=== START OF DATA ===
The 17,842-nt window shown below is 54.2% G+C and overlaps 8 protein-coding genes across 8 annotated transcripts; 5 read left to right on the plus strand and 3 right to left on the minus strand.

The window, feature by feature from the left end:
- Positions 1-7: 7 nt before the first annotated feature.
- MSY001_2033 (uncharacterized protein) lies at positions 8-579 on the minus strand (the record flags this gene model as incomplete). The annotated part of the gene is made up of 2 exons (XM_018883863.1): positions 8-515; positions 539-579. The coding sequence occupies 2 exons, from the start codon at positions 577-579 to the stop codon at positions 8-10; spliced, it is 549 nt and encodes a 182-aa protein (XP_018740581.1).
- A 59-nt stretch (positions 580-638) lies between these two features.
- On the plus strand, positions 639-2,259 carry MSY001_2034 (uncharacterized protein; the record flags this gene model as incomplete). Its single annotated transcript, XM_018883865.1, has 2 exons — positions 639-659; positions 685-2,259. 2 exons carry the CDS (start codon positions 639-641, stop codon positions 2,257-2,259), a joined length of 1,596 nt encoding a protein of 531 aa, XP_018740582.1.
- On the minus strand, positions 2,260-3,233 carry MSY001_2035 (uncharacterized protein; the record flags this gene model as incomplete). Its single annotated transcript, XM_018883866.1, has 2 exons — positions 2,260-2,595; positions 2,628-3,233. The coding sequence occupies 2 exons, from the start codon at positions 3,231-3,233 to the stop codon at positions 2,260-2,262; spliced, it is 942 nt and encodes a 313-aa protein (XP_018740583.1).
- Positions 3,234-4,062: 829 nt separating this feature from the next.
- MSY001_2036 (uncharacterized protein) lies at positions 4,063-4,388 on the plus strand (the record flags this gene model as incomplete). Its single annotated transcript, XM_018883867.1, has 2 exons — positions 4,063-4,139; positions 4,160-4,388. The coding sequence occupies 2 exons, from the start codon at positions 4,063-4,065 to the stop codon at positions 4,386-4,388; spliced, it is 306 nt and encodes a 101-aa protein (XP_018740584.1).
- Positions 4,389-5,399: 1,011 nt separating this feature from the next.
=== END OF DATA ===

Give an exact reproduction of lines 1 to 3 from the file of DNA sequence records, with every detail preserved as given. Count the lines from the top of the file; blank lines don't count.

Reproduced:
The 17,842-nt window shown below is 54.2% G+C and overlaps 8 protein-coding genes across 8 annotated transcripts; 5 read left to right on the plus strand and 3 right to left on the minus strand.

The window, feature by feature from the left end:
- Positions 1-7: 7 nt before the first annotated feature.